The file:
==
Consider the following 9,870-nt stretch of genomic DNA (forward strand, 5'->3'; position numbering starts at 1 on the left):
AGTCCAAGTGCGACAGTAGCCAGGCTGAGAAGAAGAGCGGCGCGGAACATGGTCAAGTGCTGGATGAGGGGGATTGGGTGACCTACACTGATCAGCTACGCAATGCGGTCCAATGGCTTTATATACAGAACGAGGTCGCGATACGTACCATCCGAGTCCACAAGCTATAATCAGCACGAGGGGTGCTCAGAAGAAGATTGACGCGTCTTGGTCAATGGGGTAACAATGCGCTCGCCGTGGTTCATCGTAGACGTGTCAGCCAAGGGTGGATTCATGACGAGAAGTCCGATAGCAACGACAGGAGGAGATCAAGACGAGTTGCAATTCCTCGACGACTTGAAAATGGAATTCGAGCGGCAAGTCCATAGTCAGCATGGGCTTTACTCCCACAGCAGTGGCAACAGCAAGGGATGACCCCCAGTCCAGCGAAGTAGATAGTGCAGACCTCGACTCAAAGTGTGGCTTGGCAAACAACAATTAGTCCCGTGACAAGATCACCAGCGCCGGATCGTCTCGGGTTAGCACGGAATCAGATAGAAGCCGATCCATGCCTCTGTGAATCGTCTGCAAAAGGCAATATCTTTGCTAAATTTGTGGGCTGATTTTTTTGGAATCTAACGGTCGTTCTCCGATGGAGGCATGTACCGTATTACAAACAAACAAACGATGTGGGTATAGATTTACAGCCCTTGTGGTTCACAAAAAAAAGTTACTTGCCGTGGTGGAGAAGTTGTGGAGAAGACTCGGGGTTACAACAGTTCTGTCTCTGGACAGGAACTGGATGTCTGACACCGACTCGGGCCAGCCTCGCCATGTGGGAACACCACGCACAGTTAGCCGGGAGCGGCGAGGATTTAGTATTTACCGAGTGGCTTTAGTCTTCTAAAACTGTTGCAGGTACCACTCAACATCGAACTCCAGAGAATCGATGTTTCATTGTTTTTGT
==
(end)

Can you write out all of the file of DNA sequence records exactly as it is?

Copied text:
Consider the following 9,870-nt stretch of genomic DNA (forward strand, 5'->3'; position numbering starts at 1 on the left):
AGTCCAAGTGCGACAGTAGCCAGGCTGAGAAGAAGAGCGGCGCGGAACATGGTCAAGTGCTGGATGAGGGGGATTGGGTGACCTACACTGATCAGCTACGCAATGCGGTCCAATGGCTTTATATACAGAACGAGGTCGCGATACGTACCATCCGAGTCCACAAGCTATAATCAGCACGAGGGGTGCTCAGAAGAAGATTGACGCGTCTTGGTCAATGGGGTAACAATGCGCTCGCCGTGGTTCATCGTAGACGTGTCAGCCAAGGGTGGATTCATGACGAGAAGTCCGATAGCAACGACAGGAGGAGATCAAGACGAGTTGCAATTCCTCGACGACTTGAAAATGGAATTCGAGCGGCAAGTCCATAGTCAGCATGGGCTTTACTCCCACAGCAGTGGCAACAGCAAGGGATGACCCCCAGTCCAGCGAAGTAGATAGTGCAGACCTCGACTCAAAGTGTGGCTTGGCAAACAACAATTAGTCCCGTGACAAGATCACCAGCGCCGGATCGTCTCGGGTTAGCACGGAATCAGATAGAAGCCGATCCATGCCTCTGTGAATCGTCTGCAAAAGGCAATATCTTTGCTAAATTTGTGGGCTGATTTTTTTGGAATCTAACGGTCGTTCTCCGATGGAGGCATGTACCGTATTACAAACAAACAAACGATGTGGGTATAGATTTACAGCCCTTGTGGTTCACAAAAAAAAGTTACTTGCCGTGGTGGAGAAGTTGTGGAGAAGACTCGGGGTTACAACAGTTCTGTCTCTGGACAGGAACTGGATGTCTGACACCGACTCGGGCCAGCCTCGCCATGTGGGAACACCACGCACAGTTAGCCGGGAGCGGCGAGGATTTAGTATTTACCGAGTGGCTTTAGTCTTCTAAAACTGTTGCAGGTACCACTCAACATCGAACTCCAGAGAATCGATGTTTCATTGTTTTTGT